You know the feeling–you’ve Life: been working hard on a project or paper but it just won’t come together the way you want it to. In a fit of frustration you say “screw it” and junk the whole thing. Throw it right into the recycling bin and then, for good measure, empty the recycling bin just to make sure that god-awful document never sees the digital light of day again. Unfortunately, the next day, after some careful reflection and maybe some time with a therapist, you realize that what you had on your now-deleted file wasn’t all that bad. In fact, it was even alright and you wouldn’t mind having it right about now so that Introduce you didn’t have to start from scratch.
But of course, you threw it away. And once you cast a document into that bottomless chasm known as the recycling bin, there’s no turning back, right?
Well, fortunately, nothing is really permanent when it comes file recovery on a Mac. You can start out by double-checking your back-up files–you really should create back up files for everything. Or perhaps you just emailed an earlier draft of the work to someone?
If none of these things are true, you’re still not out of hope. Like a hungry raccoon, you too can learn how to rummage through your trash to recover neglected treasures previously considered waste.
Generally, what you have to do is download third-party software, of which there is a huge variety. If you simply google “file recovery Mac”, or “how to recover lost files on a Mac“, or “data recovery for Mac” you will find a long list of software, some of it free and some of it not, that will help you dig through your trash.
When searching for this software, make sure to take your time and do your research. Once you’ve made a list of a few programs that seem to meet your needs (many of them work almost the exact same way and have only nominal differences in their operation), look up a few reviews. Some programs will clog up your computer or give you spam and some of them just plain don’t work well.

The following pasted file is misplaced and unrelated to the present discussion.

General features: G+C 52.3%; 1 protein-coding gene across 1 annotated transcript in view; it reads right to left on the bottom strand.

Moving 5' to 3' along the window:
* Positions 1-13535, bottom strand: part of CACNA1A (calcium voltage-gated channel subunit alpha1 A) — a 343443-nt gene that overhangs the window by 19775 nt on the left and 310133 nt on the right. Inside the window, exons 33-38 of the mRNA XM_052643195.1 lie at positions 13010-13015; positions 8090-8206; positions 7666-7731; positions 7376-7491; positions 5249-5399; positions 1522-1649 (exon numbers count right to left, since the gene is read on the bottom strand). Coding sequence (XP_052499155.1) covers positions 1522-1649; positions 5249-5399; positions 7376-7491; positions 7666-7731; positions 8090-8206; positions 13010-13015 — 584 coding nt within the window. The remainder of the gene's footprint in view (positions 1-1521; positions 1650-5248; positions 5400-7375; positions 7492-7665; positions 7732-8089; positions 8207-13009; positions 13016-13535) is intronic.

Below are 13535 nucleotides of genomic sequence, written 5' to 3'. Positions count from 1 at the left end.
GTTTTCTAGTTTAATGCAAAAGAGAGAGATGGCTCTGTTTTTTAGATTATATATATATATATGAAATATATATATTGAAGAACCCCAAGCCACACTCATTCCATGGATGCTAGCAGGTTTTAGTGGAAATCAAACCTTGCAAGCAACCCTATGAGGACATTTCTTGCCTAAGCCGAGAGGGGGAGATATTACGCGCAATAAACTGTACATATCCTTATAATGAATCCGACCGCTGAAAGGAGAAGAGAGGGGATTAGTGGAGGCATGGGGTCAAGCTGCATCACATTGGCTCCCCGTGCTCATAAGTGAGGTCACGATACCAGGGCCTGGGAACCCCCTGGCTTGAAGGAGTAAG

Once you’ve chosen your software and installed it, You will usually have an option to scan for lost files.
This is where a little forethought can go a long way. If you’ve lost data, especially if you’ve lost data due to some sort of malfunction–try not to use the disk on which that file existed. The more you use a particular disk of your hard drive, the more you are fogging it up with extra data that will hamper the software’s ability to find what you’re looking for.
Ok, so you’ve carefully avoided the disk you’re looking for, you’ve scanned your computer and now you’re staring at a list of misfit files. How do you know which one is the right one?
Well, many programs come with a preview feature that will let you see a piece of the file or document. This won’t always be the case and some files you won’t be able to preview, but generally speaking it should be a useful way to make sure you’re recovering the data you want and not the actual junk!
After that it’s as simple as telling the software to recover the data. Now, unfortunately, many files lose their filenames when recovered, so on occasions, you may recover something and then have difficulty finding it on your computer’s drive. In these cases, try not to search according to files previous name, as it may be erased.
And that’s it! It’s a simple process and in most cases fairly painless. The hardest for part is choosing the software and finding the file once you’ve recovered.
So the next time you toss something and experience immediate and soul-crushing regret, just stop, take a breath and start scanning .